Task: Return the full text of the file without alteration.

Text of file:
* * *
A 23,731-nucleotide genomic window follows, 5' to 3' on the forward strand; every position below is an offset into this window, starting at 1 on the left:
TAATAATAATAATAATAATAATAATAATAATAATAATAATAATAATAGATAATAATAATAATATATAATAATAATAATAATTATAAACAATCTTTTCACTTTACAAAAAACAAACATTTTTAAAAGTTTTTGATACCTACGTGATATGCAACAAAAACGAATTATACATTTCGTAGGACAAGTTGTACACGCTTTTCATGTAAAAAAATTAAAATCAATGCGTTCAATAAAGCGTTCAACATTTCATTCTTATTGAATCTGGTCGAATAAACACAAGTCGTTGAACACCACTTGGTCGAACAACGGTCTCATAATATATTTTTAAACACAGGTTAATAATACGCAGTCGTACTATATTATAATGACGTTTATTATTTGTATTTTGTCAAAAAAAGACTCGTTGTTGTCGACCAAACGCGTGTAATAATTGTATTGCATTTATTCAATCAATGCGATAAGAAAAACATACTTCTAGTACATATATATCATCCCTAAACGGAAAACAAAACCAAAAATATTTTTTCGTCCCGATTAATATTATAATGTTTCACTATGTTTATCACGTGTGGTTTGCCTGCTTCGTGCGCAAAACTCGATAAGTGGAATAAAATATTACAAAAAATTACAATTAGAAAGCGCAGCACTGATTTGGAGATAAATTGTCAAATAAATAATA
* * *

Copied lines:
A 23,731-nucleotide genomic window follows, 5' to 3' on the forward strand; every position below is an offset into this window, starting at 1 on the left:
TAATAATAATAATAATAATAATAATAATAATAATAATAATAATAATAGATAATAATAATAATATATAATAATAATAATAATTATAAACAATCTTTTCACTTTACAAAAAACAAACATTTTTAAAAGTTTTTGATACCTACGTGATATGCAACAAAAACGAATTATACATTTCGTAGGACAAGTTGTACACGCTTTTCATGTAAAAAAATTAAAATCAATGCGTTCAATAAAGCGTTCAACATTTCATTCTTATTGAATCTGGTCGAATAAACACAAGTCGTTGAACACCACTTGGTCGAACAACGGTCTCATAATATATTTTTAAACACAGGTTAATAATACGCAGTCGTACTATATTATAATGACGTTTATTATTTGTATTTTGTCAAAAAAAGACTCGTTGTTGTCGACCAAACGCGTGTAATAATTGTATTGCATTTATTCAATCAATGCGATAAGAAAAACATACTTCTAGTACATATATATCATCCCTAAACGGAAAACAAAACCAAAAATATTTTTTCGTCCCGATTAATATTATAATGTTTCACTATGTTTATCACGTGTGGTTTGCCTGCTTCGTGCGCAAAACTCGATAAGTGGAATAAAATATTACAAAAAATTACAATTAGAAAGCGCAGCACTGATTTGGAGATAAATTGTCAAATAAATAATA